Leon Hadar in a Washington-based journalist, analyst and author, focusing on global affairs. A former research fellow with the Cato Institute, he is the author of, Sandstorm: Policy Failure in the Middle East (2005, Palgrave Macmillan). He graduated from the schools of journalism and international affairs at Columbia University and holds a PhD in international relations from American University.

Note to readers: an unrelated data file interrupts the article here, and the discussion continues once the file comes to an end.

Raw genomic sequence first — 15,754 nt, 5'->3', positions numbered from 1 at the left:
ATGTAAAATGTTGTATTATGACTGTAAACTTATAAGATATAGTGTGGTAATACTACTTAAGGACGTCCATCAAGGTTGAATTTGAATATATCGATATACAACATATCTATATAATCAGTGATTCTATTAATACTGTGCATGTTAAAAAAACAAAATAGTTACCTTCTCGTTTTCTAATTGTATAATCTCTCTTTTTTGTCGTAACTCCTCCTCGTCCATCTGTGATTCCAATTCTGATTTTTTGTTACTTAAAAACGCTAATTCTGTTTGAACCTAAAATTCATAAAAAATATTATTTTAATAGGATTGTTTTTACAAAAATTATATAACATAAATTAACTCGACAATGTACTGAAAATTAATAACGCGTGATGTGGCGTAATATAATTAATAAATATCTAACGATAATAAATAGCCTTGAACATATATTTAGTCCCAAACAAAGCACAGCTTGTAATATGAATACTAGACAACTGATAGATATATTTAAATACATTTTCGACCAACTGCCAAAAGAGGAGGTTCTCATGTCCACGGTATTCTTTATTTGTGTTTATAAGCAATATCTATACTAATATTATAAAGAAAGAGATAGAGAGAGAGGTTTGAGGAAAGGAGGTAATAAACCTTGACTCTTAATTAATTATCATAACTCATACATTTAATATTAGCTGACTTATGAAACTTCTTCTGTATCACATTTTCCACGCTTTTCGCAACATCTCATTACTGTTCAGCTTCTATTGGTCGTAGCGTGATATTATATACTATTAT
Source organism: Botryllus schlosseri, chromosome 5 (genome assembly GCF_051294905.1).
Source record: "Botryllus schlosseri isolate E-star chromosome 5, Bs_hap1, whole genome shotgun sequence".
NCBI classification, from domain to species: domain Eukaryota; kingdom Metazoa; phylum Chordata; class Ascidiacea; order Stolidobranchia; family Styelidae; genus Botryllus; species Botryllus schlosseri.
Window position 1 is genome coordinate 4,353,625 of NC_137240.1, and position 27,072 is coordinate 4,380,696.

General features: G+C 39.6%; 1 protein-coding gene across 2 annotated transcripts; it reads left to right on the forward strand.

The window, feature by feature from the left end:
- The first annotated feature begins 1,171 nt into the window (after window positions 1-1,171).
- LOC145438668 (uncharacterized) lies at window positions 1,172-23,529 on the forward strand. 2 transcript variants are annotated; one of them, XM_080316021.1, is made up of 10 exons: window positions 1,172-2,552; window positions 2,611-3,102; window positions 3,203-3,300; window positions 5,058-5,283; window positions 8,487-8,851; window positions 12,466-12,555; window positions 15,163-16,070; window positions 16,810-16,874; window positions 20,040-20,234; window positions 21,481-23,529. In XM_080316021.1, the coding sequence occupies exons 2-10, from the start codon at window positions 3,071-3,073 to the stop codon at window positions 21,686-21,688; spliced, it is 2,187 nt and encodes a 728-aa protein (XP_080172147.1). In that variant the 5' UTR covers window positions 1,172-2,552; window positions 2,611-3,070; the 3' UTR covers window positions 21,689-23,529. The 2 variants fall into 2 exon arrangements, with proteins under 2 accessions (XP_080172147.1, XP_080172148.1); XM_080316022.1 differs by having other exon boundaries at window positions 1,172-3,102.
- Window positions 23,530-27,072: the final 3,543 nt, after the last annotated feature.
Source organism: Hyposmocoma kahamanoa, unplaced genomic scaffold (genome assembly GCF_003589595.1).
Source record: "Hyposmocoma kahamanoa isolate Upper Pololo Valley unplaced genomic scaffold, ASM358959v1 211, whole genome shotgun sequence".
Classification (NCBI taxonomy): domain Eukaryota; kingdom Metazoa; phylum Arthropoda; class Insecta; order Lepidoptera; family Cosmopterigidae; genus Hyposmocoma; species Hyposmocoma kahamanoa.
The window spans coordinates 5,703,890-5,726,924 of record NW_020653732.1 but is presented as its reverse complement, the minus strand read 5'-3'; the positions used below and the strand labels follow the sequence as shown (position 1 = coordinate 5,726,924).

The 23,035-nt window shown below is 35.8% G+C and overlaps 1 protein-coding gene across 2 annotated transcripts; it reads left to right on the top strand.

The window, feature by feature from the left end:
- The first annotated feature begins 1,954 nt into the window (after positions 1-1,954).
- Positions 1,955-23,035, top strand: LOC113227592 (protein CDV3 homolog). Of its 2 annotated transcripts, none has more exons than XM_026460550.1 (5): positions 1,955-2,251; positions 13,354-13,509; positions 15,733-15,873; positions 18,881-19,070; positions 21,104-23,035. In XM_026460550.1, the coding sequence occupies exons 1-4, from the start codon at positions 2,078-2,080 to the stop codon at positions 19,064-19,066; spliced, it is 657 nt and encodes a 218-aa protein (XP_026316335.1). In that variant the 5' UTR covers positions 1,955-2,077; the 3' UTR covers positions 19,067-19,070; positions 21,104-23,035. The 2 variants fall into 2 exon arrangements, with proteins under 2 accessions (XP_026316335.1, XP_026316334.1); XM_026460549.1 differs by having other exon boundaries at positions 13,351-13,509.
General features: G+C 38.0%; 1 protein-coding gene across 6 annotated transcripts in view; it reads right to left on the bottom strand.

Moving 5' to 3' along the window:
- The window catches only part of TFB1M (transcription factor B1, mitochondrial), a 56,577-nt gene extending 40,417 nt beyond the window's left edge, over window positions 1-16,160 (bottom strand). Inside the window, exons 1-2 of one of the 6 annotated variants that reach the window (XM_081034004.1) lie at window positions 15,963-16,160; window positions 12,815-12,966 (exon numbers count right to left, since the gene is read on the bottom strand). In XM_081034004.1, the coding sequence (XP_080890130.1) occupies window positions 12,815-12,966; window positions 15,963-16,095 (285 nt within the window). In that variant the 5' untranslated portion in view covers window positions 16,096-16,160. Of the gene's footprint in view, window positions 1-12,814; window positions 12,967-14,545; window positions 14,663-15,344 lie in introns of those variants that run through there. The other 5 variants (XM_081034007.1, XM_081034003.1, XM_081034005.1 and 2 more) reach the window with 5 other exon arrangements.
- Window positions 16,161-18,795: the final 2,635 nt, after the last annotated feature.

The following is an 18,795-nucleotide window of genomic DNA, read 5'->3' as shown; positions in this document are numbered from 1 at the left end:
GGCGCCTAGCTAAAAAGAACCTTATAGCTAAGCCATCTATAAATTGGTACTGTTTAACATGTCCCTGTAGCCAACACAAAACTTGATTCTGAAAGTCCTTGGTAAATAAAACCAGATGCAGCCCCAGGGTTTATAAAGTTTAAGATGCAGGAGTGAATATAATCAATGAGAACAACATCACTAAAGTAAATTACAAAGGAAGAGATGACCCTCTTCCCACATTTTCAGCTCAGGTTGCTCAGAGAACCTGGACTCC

counter-factual scenarios are very intriguing, history doesn”t flow in some linear fashion that leads from X to Y, and that assumes that if only we had taken this road as opposed to that road, we would have reached our destiny. The benefits of a realist perspective in foreign policy is that is makes it easier for us to develop specific policies based on the consideration of our concrete national interests”preserving the security of the nation-state is a top priority”and the military, economic and other means that are available to us. In that sense, both Churchill and Chamberlain were realists”while differing on the means to achieve the same goals. The overall goals that both Stalin and Hitler set for themselves were based on religion-like ideologies and fantasies that challenged the entire nation-state system of the time. Stalin (very much like Franco, and at an earlier stage, Mussolini) ended-up embracing realist strategies, including the agreement with Hitler and later the alliance with the capitalist West. Hitler’s decision-making and behavior during the war”his decision to abrogate the treaty with Stalin and attack the Soviet Union as well as his declaration of war on the U.S.”raises doubts whether he was a “rational actor” in the same way that Stalin proved to be. My main criticism of the decisions made by President Bush and his aides in the last eight years is that they were based on religion-like ideologies and fantasies and that unlike Stalin, they have never been able to cut their losses and take steps to secure long-term U.S. interests.